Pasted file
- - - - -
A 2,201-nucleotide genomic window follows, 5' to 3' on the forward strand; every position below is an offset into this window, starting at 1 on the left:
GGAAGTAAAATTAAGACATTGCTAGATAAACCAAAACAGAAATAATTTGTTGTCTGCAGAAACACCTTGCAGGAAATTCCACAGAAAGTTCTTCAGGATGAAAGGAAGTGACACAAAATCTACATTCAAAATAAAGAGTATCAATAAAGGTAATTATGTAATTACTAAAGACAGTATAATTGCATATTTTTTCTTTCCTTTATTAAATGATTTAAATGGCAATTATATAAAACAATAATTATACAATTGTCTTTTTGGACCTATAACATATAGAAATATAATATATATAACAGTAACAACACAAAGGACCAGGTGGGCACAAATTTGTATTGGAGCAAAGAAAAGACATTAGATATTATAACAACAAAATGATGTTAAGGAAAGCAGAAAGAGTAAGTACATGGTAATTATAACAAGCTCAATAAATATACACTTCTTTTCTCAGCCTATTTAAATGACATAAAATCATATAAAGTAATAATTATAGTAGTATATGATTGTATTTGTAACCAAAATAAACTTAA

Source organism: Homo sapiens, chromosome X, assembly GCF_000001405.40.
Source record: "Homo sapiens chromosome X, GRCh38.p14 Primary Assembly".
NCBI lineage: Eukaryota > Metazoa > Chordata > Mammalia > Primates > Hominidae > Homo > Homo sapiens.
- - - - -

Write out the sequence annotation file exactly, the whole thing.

A 2,201-nucleotide genomic window follows, 5' to 3' on the forward strand; every position below is an offset into this window, starting at 1 on the left:
GGAAGTAAAATTAAGACATTGCTAGATAAACCAAAACAGAAATAATTTGTTGTCTGCAGAAACACCTTGCAGGAAATTCCACAGAAAGTTCTTCAGGATGAAAGGAAGTGACACAAAATCTACATTCAAAATAAAGAGTATCAATAAAGGTAATTATGTAATTACTAAAGACAGTATAATTGCATATTTTTTCTTTCCTTTATTAAATGATTTAAATGGCAATTATATAAAACAATAATTATACAATTGTCTTTTTGGACCTATAACATATAGAAATATAATATATATAACAGTAACAACACAAAGGACCAGGTGGGCACAAATTTGTATTGGAGCAAAGAAAAGACATTAGATATTATAACAACAAAATGATGTTAAGGAAAGCAGAAAGAGTAAGTACATGGTAATTATAACAAGCTCAATAAATATACACTTCTTTTCTCAGCCTATTTAAATGACATAAAATCATATAAAGTAATAATTATAGTAGTATATGATTGTATTTGTAACCAAAATAAACTTAA

Source organism: Homo sapiens, chromosome X, assembly GCF_000001405.40.
Source record: "Homo sapiens chromosome X, GRCh38.p14 Primary Assembly".
NCBI lineage: Eukaryota > Metazoa > Chordata > Mammalia > Primates > Hominidae > Homo > Homo sapiens.